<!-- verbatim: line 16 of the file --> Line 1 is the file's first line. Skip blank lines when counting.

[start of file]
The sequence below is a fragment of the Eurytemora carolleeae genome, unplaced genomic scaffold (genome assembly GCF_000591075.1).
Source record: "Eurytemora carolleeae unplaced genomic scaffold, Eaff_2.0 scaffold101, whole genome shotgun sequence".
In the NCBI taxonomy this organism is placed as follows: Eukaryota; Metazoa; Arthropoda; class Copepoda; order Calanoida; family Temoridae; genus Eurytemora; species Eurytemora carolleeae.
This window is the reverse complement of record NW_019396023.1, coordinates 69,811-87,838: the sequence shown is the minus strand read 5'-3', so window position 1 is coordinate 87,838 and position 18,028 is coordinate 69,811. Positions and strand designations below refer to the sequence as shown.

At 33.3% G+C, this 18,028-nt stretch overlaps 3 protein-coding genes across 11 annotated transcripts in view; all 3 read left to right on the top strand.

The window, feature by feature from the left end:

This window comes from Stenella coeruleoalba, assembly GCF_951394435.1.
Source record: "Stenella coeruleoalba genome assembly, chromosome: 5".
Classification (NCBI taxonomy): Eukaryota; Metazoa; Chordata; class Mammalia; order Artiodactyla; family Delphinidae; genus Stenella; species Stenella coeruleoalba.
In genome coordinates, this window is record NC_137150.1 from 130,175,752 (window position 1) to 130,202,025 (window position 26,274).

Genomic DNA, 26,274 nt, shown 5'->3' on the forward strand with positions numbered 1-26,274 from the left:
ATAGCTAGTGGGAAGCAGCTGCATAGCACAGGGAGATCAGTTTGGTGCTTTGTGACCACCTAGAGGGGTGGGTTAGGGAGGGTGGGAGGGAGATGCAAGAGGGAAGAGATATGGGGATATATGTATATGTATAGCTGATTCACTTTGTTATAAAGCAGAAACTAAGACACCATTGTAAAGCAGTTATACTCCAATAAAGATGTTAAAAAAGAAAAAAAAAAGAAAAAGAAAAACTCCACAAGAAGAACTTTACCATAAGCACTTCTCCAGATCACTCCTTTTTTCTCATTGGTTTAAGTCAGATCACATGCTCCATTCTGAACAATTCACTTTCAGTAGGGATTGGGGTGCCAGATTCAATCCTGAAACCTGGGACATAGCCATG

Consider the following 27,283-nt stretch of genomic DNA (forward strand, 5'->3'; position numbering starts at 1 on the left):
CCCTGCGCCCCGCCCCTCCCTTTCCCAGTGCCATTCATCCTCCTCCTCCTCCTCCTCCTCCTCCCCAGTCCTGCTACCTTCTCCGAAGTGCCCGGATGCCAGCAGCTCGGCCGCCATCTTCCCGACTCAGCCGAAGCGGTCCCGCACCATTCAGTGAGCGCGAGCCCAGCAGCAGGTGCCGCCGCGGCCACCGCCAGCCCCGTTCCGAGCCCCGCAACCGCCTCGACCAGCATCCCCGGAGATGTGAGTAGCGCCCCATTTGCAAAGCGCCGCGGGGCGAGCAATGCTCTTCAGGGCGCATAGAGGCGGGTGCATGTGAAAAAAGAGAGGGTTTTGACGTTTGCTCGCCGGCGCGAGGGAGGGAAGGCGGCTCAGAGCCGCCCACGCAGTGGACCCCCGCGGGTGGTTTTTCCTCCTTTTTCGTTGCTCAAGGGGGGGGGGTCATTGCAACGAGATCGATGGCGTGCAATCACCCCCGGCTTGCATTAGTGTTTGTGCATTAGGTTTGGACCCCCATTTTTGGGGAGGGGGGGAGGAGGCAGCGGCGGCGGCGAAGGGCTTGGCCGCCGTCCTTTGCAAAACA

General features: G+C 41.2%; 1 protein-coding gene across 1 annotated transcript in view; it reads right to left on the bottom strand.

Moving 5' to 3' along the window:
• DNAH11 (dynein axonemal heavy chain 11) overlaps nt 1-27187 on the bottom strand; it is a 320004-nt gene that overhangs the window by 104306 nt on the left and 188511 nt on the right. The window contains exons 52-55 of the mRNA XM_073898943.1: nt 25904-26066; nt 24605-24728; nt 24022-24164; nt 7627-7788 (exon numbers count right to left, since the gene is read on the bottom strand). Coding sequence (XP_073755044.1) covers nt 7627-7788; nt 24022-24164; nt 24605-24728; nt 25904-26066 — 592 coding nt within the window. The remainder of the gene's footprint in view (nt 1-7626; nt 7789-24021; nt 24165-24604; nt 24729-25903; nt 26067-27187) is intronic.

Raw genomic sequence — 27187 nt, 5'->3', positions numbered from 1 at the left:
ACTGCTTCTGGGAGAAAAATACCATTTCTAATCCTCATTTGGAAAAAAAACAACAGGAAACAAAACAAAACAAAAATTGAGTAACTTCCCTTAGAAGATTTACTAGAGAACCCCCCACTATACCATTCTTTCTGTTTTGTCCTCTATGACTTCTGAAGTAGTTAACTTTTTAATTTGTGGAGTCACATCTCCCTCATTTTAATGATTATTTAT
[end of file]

Moving 5' to 3' along the window: